Argonne National Laboratory seeks solutions to pressing national problems in science and technology. The nation’s first national laboratory, Argonne conducts leading-edge basic and applied scientific research in virtually every scientific discipline. Argonne researchers work closely with researchers from hundreds of companies, universities, and federal, state and municipal agencies to help them solve their specific problems, advance America’s scientific leadership and prepare the nation for a better future. With employees from more than 60 nations, Argonne is managed by UChicago Argonne, LLC for the U.S. Department of Energy’s Office of Science.

    The U.S. Department of Energy’s Office of Science is the single largest supporter of basic research in the physical sciences in the United States and is working to address some of the most pressing challenges of our time. For more information, visit the Office of Science website.

    Meet the Cohort 3 Innovators

    Khalid Alam (Northwestern University)
    Freeze-Dried Biosensors for Water Quality and the Energy-Water Nexus

    Alam has developed cell-free biological sensors that users can modularly configure and program to create ​“smart” sensors that integrate multiple inputs and compute a single output. The sensor technology will help enable water security, identifying sustainable water sources for human and industrial uses.

    Yu Kambe (University of Chicago) 
    Direct Optical Lithography of Functional Inorganic Nanomaterials

    Kambe, co-founder and CEO of NanoPattern Technologies, is enabling advanced quantum dot display manufacturing. Unique, patented inorganic ligand chemistry enables conversion of nanomaterial into photo-patternable ink with submicron resolutions.

    Katie Kollhoff (Northwestern University)
    Water Treatment Sorbents

    Kollhoff leads the NUMiX Materials team that aims to mitigate the environmental impact of human activity by recovering heavy metals from wastewater processes. By using a patented sorbent, contaminants are extracted and solidified in a matter of minutes using only a fraction of materials needed for current processes. The sorbent then can be heat-treated to recover the starting material and valuable captured metal.

    Kevin O’Connor (University of Missouri)
    Dielectric Materials for High Density Capacitive Energy Storage

    O’Connor seeks to address electrical energy storage density in capacitors, which is a limiting factor for size, cost and stability for electric vehicles and other applications. His technology leverages recent advancements in films with porosities at the nanoscale that allow vacuum/gas to operate at extremely high electric fields, enabling higher energy density and stability with respect to temperature, operating voltage and frequency.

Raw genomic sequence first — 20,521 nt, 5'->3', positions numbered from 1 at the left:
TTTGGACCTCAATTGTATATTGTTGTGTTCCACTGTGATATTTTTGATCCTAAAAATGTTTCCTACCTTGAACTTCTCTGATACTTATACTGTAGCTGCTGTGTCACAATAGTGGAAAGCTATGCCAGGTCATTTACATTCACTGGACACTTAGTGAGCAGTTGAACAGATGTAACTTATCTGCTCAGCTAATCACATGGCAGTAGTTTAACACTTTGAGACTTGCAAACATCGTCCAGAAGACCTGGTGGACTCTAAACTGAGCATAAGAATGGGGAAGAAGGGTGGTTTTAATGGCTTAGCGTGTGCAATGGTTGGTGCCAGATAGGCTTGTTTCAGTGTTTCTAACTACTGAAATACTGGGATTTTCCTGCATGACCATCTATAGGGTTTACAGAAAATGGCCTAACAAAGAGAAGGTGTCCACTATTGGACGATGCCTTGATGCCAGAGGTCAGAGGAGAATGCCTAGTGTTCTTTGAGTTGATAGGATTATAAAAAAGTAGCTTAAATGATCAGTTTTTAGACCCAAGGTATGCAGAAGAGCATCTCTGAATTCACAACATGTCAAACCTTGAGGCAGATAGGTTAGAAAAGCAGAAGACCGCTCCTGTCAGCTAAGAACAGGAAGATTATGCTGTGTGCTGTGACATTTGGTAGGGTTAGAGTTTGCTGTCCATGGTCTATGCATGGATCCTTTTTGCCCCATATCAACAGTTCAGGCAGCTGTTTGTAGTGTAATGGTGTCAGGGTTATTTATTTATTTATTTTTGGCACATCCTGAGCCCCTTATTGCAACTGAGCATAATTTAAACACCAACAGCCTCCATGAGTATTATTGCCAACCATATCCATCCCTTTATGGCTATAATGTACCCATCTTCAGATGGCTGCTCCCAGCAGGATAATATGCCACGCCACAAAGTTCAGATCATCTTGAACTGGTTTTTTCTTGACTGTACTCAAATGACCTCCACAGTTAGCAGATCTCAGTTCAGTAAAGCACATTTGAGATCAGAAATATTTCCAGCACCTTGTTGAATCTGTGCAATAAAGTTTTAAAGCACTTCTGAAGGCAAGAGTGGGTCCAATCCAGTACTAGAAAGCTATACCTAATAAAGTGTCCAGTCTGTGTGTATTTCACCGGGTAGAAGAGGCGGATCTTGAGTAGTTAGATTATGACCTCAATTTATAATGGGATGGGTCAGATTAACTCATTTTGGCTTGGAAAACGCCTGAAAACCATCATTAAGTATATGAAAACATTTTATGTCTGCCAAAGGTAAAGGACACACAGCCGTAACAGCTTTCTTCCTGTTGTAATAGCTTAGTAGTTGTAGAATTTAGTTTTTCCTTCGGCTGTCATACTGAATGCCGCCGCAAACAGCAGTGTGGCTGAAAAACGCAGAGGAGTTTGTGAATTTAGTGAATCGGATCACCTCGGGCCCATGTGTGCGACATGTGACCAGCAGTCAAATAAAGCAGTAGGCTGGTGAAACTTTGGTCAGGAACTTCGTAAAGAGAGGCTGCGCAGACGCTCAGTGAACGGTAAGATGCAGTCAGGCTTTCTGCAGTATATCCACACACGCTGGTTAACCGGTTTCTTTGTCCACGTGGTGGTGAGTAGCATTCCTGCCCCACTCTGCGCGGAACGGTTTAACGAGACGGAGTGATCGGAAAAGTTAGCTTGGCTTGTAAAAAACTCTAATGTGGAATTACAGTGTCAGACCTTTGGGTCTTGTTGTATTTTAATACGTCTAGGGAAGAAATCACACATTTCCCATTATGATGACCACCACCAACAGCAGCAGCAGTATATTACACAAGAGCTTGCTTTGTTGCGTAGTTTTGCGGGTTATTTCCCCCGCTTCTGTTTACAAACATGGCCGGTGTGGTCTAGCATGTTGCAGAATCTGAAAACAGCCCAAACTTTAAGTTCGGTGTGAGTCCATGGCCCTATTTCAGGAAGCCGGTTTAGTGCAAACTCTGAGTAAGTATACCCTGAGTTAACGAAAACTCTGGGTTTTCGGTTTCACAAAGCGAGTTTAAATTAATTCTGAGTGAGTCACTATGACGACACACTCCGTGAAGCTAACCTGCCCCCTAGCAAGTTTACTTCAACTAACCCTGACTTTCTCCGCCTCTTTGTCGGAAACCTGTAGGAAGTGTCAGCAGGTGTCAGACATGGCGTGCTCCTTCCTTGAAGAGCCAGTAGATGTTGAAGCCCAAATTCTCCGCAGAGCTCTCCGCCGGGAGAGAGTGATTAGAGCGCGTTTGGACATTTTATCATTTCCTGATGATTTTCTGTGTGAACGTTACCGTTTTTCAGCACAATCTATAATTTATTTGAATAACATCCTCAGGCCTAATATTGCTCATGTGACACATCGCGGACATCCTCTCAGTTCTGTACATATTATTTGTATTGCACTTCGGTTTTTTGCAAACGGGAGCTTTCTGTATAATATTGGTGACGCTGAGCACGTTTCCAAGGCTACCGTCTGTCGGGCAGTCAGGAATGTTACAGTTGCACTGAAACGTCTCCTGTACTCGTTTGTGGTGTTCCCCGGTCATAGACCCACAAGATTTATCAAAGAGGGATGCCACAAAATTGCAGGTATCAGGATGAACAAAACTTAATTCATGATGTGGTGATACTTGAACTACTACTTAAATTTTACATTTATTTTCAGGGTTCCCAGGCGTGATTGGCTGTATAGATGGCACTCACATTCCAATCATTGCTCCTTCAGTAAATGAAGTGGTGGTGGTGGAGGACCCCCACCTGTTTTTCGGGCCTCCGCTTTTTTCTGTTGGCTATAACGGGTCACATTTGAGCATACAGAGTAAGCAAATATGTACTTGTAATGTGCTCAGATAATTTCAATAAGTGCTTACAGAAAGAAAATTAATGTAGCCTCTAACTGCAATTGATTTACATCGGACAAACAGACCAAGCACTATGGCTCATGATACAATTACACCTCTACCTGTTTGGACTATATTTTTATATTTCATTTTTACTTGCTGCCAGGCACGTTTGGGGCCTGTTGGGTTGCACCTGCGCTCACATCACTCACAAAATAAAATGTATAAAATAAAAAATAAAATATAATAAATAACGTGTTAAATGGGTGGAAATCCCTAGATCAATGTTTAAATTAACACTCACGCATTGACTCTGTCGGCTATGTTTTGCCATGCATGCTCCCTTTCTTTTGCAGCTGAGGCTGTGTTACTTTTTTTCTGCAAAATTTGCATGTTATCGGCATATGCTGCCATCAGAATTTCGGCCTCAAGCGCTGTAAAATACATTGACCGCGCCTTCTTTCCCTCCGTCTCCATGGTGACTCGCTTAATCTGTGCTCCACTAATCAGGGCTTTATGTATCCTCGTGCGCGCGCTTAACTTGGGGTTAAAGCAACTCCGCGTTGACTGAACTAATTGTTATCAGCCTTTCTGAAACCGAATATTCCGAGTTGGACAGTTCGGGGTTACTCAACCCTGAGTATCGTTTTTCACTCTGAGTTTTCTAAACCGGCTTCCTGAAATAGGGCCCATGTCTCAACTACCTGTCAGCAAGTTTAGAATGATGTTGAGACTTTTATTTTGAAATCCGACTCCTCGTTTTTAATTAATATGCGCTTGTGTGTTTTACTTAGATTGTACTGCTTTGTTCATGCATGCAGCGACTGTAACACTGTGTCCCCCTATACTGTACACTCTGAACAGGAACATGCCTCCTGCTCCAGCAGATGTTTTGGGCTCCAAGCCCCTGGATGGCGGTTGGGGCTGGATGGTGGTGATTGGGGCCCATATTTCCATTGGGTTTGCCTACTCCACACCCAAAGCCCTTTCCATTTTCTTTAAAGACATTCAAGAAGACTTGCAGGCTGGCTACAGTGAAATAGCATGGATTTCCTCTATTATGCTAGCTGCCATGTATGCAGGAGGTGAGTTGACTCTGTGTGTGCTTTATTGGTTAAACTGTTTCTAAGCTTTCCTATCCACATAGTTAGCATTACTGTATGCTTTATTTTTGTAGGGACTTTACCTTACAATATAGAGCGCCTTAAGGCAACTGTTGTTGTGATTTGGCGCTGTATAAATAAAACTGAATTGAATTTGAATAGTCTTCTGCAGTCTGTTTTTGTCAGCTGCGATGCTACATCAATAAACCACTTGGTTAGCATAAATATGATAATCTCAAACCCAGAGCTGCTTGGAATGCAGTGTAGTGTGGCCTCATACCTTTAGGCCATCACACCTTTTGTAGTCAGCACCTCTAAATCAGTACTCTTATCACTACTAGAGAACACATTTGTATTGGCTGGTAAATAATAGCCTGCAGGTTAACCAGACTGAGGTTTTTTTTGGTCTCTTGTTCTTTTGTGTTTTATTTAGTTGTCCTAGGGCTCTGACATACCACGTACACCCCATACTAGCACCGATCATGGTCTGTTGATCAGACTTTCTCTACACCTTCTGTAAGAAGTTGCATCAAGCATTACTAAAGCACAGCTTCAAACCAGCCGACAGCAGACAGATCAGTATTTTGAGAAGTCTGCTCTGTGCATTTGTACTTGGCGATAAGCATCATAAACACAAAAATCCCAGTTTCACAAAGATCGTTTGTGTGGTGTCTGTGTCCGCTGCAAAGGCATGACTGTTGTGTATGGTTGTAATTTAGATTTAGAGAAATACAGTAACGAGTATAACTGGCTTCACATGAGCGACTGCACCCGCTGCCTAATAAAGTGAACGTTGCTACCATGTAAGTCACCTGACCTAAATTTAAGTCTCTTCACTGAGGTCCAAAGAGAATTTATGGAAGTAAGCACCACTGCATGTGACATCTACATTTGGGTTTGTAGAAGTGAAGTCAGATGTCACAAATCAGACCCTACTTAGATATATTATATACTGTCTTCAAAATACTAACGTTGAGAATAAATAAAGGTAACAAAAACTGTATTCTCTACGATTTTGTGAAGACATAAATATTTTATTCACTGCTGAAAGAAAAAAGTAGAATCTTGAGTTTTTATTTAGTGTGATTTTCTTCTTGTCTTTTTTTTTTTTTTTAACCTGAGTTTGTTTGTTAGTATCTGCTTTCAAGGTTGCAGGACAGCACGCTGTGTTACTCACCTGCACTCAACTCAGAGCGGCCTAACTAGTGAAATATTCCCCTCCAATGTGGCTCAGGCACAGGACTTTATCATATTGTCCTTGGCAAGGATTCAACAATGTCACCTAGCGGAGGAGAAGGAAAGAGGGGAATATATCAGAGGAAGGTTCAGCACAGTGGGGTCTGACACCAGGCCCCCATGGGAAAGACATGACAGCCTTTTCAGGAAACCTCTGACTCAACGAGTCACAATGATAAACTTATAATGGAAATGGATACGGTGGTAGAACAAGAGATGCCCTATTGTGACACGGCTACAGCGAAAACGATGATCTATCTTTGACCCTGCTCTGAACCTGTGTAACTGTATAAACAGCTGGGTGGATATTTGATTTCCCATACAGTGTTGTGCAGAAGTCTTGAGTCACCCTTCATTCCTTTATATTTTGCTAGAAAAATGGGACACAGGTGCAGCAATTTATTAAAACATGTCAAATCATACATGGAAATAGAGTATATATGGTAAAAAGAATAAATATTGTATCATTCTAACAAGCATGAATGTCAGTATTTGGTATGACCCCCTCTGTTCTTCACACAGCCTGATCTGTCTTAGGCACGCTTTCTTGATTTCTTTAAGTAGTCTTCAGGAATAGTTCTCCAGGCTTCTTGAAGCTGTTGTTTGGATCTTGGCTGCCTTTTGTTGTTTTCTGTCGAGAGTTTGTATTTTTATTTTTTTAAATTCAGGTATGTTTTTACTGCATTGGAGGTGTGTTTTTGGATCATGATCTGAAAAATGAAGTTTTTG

Gary Ong (University of Texas at Austin)
    Nanocomposites for Elevated Temperature Hydrogen Technologies

    Ong is developing technology that will make hydrogen fuel cells and water electrolyzers perform better, which will enable replacement of fossil fuels with hydrogen fuels. His innovation builds on intermediate-temperature proton conduction on nanostructured metal oxide surfaces to achieve a multiple-order-of-magnitude increase in conductivity. The technology will allow devices to operate at higher temperatures to enable faster mass transfer kinetics, higher catalytic rates and reduced susceptibility to catalyst poisoning, yet be cool enough that they can be built with minor modifications to existing system components.

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    Freeze Frame: Scientists Capture Atomic-Scale Snapshots of Artificial Proteins

    Freeze Frame: Scientists Capture Atomic-Scale Snapshots of Artificial Proteins

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    Story Tips from the Department of Energy's Oak Ridge National Laboratory, December 2019

    Story Tips from the Department of Energy's Oak Ridge National Laboratory, December 2019

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    Researchers reveal a new integrated, cost-efficient way of converting ethanol for fuel blends that can reduce greenhouse gas emissions.


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    University of Kentucky Grant Seeks to Turn Coal Into Carbon Fiber

    University of Kentucky Grant Seeks to Turn Coal Into Carbon Fiber

    UK's Center for Applied Energy Research (CAER) has received a $1.8 million U.S. Department of Energy (DOE) grant to transform coal tar pitch into high-value carbon fiber for use in aircraft, automobiles, sporting goods and other high-performance materials.

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    PPPL is recognized for being green

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    Dmitri Zakharov Recognized with the 2019 Chuck Fiori Award

    Dmitri Zakharov Recognized with the 2019 Chuck Fiori Award

    The award honors Dmitri Zakharov's contributions to environmental transmission electron microscopy at Brookhaven Lab's Center for Functional Nanomaterials.

    Two Argonne projects earn Secretary of Energy Honor Awards

    Two Argonne projects earn Secretary of Energy Honor Awards

    With this year's Nobel Prize in Chemistry awarded for the development of lithium-ion batteries, directors of the Joint Center for Energy Storage Research share perspectives on the future of energy storage.